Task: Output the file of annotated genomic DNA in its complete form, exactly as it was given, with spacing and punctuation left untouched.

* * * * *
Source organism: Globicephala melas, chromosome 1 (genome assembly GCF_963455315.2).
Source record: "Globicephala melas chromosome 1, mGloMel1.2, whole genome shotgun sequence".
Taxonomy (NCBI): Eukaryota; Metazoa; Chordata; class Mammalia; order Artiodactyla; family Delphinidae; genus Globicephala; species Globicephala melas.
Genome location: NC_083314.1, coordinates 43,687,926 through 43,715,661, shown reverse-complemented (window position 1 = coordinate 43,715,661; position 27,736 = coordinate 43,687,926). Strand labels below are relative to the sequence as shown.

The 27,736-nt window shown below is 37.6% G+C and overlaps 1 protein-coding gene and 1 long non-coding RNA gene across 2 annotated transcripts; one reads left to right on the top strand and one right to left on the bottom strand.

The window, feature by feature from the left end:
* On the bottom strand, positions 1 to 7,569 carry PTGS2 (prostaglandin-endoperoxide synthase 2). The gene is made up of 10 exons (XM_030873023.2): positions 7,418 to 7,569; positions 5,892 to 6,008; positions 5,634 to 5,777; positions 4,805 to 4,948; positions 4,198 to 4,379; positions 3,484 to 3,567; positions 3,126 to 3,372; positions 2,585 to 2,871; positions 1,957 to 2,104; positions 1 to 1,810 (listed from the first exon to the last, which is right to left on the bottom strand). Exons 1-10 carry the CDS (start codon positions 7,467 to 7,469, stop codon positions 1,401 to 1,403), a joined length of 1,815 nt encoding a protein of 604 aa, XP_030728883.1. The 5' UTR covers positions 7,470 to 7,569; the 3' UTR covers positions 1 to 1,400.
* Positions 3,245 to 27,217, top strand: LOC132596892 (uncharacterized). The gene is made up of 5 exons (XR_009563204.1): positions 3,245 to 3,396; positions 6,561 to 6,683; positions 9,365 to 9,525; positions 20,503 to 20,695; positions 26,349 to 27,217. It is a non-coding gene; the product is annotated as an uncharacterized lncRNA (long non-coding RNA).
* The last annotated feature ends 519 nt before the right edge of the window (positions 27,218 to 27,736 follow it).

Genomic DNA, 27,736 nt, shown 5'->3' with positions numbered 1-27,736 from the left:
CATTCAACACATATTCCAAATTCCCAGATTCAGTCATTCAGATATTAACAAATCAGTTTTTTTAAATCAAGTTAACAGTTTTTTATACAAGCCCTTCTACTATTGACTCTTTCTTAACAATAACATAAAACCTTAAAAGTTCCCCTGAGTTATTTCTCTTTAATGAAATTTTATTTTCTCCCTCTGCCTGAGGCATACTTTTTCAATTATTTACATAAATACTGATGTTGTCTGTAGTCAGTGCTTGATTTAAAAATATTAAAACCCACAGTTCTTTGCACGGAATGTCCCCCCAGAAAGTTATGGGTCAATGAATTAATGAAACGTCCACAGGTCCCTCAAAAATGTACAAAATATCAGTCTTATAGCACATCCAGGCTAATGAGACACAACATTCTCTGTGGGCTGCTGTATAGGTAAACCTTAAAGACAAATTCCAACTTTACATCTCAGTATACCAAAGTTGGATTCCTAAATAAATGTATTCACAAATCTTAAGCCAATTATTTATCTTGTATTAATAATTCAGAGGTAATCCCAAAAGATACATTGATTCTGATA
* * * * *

Source organism: Globicephala melas, chromosome 1 (genome assembly GCF_963455315.2).
Source record: "Globicephala melas chromosome 1, mGloMel1.2, whole genome shotgun sequence".
Taxonomy (NCBI): Eukaryota; Metazoa; Chordata; class Mammalia; order Artiodactyla; family Delphinidae; genus Globicephala; species Globicephala melas.
Genome location: NC_083314.1, coordinates 43,687,926 through 43,715,661, shown reverse-complemented (window position 1 = coordinate 43,715,661; position 27,736 = coordinate 43,687,926). Strand labels below are relative to the sequence as shown.

The 27,736-nt window shown below is 37.6% G+C and overlaps 1 protein-coding gene and 1 long non-coding RNA gene across 2 annotated transcripts; one reads left to right on the top strand and one right to left on the bottom strand.

The window, feature by feature from the left end:
* On the bottom strand, positions 1 to 7,569 carry PTGS2 (prostaglandin-endoperoxide synthase 2). The gene is made up of 10 exons (XM_030873023.2): positions 7,418 to 7,569; positions 5,892 to 6,008; positions 5,634 to 5,777; positions 4,805 to 4,948; positions 4,198 to 4,379; positions 3,484 to 3,567; positions 3,126 to 3,372; positions 2,585 to 2,871; positions 1,957 to 2,104; positions 1 to 1,810 (listed from the first exon to the last, which is right to left on the bottom strand). Exons 1-10 carry the CDS (start codon positions 7,467 to 7,469, stop codon positions 1,401 to 1,403), a joined length of 1,815 nt encoding a protein of 604 aa, XP_030728883.1. The 5' UTR covers positions 7,470 to 7,569; the 3' UTR covers positions 1 to 1,400.
* Positions 3,245 to 27,217, top strand: LOC132596892 (uncharacterized). The gene is made up of 5 exons (XR_009563204.1): positions 3,245 to 3,396; positions 6,561 to 6,683; positions 9,365 to 9,525; positions 20,503 to 20,695; positions 26,349 to 27,217. It is a non-coding gene; the product is annotated as an uncharacterized lncRNA (long non-coding RNA).
* The last annotated feature ends 519 nt before the right edge of the window (positions 27,218 to 27,736 follow it).

Genomic DNA, 27,736 nt, shown 5'->3' with positions numbered 1-27,736 from the left:
CATTCAACACATATTCCAAATTCCCAGATTCAGTCATTCAGATATTAACAAATCAGTTTTTTTAAATCAAGTTAACAGTTTTTTATACAAGCCCTTCTACTATTGACTCTTTCTTAACAATAACATAAAACCTTAAAAGTTCCCCTGAGTTATTTCTCTTTAATGAAATTTTATTTTCTCCCTCTGCCTGAGGCATACTTTTTCAATTATTTACATAAATACTGATGTTGTCTGTAGTCAGTGCTTGATTTAAAAATATTAAAACCCACAGTTCTTTGCACGGAATGTCCCCCCAGAAAGTTATGGGTCAATGAATTAATGAAACGTCCACAGGTCCCTCAAAAATGTACAAAATATCAGTCTTATAGCACATCCAGGCTAATGAGACACAACATTCTCTGTGGGCTGCTGTATAGGTAAACCTTAAAGACAAATTCCAACTTTACATCTCAGTATACCAAAGTTGGATTCCTAAATAAATGTATTCACAAATCTTAAGCCAATTATTTATCTTGTATTAATAATTCAGAGGTAATCCCAAAAGATACATTGATTCTGATA